Use of "&"

Just when is it acceptable to use the ampersand symbol

When you have a structure or object and you need the address of it. Also, when you are doing a bitwise AND operation, or a boolean AND (without short-circuiting) in Java.

Or did you mean in prose?

[list=a][li]In front of a variable to return the address of the variable.[/li][li]In front of a parameter in an argument list to use pass-by-reference.[/li][li]In the prototype for a function to be called by pass-by-reference.[/li]As a bitwise AND operator.[/list=a]

We have now proven that we have WAY too many software nerds on this board. I’m ashamed that I understand the above posts.

Oops should have qualified it. I meant in prose. I have seen everything from Titles only to NEVER while looking.

Any & everytime you want.& don’t start a sentence with’&’ & ,of course in trade names & brand names, & etc. & I lost my Harcort & Brace ‘Style & uasge guide’ & I can’t look it up & thats all I have to say about that & so I will stop.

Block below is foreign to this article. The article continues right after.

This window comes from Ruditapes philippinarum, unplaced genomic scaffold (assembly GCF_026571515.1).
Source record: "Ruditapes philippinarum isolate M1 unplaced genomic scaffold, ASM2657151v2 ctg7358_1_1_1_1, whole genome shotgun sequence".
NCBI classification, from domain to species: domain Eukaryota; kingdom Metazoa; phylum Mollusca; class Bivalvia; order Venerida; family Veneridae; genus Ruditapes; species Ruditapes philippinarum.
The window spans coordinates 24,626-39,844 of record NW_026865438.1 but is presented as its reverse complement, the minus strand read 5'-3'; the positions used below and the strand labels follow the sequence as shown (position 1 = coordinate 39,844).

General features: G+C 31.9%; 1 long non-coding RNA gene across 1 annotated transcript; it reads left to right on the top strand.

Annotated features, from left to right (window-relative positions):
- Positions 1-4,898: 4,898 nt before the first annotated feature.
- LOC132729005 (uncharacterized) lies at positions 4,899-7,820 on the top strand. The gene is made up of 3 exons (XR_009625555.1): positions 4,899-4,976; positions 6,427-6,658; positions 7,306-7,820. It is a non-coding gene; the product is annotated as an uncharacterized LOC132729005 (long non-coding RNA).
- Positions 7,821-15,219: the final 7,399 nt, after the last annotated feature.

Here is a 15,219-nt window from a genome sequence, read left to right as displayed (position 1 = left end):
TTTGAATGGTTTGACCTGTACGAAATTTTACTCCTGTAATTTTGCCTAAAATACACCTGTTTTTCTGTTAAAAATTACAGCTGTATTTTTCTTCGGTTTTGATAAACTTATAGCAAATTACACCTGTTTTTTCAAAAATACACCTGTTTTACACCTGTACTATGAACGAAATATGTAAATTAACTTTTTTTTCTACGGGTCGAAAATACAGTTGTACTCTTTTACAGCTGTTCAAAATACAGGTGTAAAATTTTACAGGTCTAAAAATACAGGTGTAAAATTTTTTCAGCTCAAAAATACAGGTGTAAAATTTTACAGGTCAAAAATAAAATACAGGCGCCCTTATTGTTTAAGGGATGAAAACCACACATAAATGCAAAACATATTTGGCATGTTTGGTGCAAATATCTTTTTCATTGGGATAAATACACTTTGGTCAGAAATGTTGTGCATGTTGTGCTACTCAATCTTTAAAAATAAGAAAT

Signitorily yours, Mr John
" Pardon me while I have a strange interlude."-Marx

According to the Associated Press stylebook, only in company names, and even then only when the company officially uses the ampersand. Since we seem to be moving slowly toward concatenation (thanks to Web addresses for that), look for the disappearance of the ampersand soon. (Here comes the BO Railroad!)

what a funny word. ampersand. did some guy named “ampers” invent the symbol, thus creating the ampers “and” ?

The best time to plant a tree was 20 years ago. The second best time is right now.

According to Dictionary of Word Origins, ‘ampersand’ is a conflation (conflate to fuse into one entity; merge;combine) of the phrase and per se and (meaning ‘and by it self and’). It goes on to try to explain what that means, but you don’t want to read that. Trust me.

Wow! ‘ampersand’ ‘concatenation’ ‘conflation’
The things you see when you don’t have your gun. It’s what an electrician has in his lunch box an &wich. That is my conflated concatenation of the day.

Signitorily yours, Mr John
" Pardon me while I have a strange interlude."-Marx